Figures 6 and 7 show the spectral dependence of the extinction coefficient and refractive index for a-(PbSe)100−xCdx thin films. It is observed that the values of these optical constants (n and k) increases with the increase in photon energy. A similar trend has also been observed for thin films of other various amorphous semiconductors [51, 52]. The values of n and k for different concentrations of Cd are given in Table 1. It is evident from the table that, overall, the value of these optical constants increases with the increase in dopant concentration. This can be understood on the basis of density of defect states. It is well known that chalcogenide thin films contain a high concentration of unsaturated bonds or defects. These defects are responsible for the presence of localized states in the amorphous bandgap . In our case, the addition of Cd in the PbSe alloy results in the increased number of unsaturated defects. Due to this increase in the number of unsaturated defects, the density of localized states in the band structure increases, which consequently leads to the increase in values of refractive index and extinction coefficient with the addition of metal (Cd) content.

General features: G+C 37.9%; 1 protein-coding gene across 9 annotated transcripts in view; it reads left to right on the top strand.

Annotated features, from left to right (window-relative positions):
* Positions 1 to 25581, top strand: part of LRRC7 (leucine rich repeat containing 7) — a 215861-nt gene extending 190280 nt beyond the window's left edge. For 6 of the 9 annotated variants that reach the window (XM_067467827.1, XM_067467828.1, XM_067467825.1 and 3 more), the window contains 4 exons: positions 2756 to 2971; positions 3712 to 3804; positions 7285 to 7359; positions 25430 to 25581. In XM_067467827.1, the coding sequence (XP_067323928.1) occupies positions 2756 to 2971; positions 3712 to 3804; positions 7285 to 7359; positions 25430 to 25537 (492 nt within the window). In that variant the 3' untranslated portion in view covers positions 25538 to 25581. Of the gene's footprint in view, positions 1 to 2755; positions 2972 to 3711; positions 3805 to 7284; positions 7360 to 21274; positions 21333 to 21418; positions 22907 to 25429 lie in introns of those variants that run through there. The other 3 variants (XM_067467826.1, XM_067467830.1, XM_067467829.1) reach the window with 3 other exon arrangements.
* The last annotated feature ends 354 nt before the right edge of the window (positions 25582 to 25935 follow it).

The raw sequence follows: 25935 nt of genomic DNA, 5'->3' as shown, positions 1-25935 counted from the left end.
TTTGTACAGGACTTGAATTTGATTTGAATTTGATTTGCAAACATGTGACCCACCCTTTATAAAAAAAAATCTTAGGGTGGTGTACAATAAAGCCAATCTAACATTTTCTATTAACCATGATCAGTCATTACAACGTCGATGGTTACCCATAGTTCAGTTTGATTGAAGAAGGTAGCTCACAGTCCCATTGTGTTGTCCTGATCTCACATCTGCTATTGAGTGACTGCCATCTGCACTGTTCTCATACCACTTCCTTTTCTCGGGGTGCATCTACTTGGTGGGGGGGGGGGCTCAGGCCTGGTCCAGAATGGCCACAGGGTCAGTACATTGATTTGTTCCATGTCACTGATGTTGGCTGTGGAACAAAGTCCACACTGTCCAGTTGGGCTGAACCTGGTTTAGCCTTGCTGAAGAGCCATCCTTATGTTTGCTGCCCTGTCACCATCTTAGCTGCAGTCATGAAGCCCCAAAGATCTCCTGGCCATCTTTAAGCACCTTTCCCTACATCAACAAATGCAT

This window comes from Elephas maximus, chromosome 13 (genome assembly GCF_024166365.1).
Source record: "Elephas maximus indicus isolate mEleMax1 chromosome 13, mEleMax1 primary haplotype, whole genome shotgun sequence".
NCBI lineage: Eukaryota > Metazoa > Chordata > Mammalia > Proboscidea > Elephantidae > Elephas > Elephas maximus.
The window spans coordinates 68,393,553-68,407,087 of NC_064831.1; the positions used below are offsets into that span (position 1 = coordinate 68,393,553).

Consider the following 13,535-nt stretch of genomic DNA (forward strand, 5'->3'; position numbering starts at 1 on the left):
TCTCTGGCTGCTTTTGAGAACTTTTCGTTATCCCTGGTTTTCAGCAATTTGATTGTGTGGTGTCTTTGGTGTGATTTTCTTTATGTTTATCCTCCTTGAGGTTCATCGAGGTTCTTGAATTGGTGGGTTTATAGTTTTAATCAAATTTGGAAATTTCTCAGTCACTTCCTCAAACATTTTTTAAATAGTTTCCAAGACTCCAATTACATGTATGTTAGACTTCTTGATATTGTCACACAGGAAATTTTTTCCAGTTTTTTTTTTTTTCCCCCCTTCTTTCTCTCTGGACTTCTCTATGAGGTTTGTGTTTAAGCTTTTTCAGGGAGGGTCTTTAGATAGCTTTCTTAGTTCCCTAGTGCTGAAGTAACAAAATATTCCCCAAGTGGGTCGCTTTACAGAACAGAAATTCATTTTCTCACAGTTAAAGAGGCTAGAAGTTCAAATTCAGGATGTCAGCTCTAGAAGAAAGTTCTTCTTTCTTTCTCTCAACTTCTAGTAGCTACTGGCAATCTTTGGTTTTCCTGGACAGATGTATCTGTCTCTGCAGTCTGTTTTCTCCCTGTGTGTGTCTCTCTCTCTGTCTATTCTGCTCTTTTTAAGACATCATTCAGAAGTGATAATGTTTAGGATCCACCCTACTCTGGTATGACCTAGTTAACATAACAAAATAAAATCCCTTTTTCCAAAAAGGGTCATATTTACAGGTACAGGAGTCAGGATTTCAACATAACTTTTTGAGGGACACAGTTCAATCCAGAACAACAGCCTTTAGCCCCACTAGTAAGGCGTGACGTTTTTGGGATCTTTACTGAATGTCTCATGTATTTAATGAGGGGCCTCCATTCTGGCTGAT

For the study of electrical transport in amorphous semiconductors, especially chalcogenide glasses, dc conductivity is one of the important parameters. The dc conductivity of chalcogenide glasses depends on the combination of starting components, synthesis conditions, rate of melt annealing, purity of starting components, thermal treatment, and on some other important factors. The electrical conduction process in amorphous semiconductors is generally governed by the three mechanisms namely (1) the transfer of charge carriers between delocalized states in the conduction band (E > Ec) and valence band (E < Ev), (2) transitions of charge carriers in the band tails, and (3) the hopping of charge carriers between delocalized states in bands near the Fermi level (EF). To explain the conduction mechanism in amorphous semiconductors, studies on temperature dependence of conductivity is reported by various workers [54–57]. It is understood that conduction in chalcogenide glasses is intrinsic [58, 59] and that the Fermi level is close to the midway of the energy gap. Intrinsic conduction of amorphous semiconductors is determined by carrier hopping from the states close to the edge of the valence band to localized states near the Fermi level or from the state near the Fermi level to the conduction band. The suitable conduction mechanism is decided depending on the predominant process. In the case of chalcogenide glasses, the Fermi level is somewhat shifted from the middle of the energy gap toward the valence band .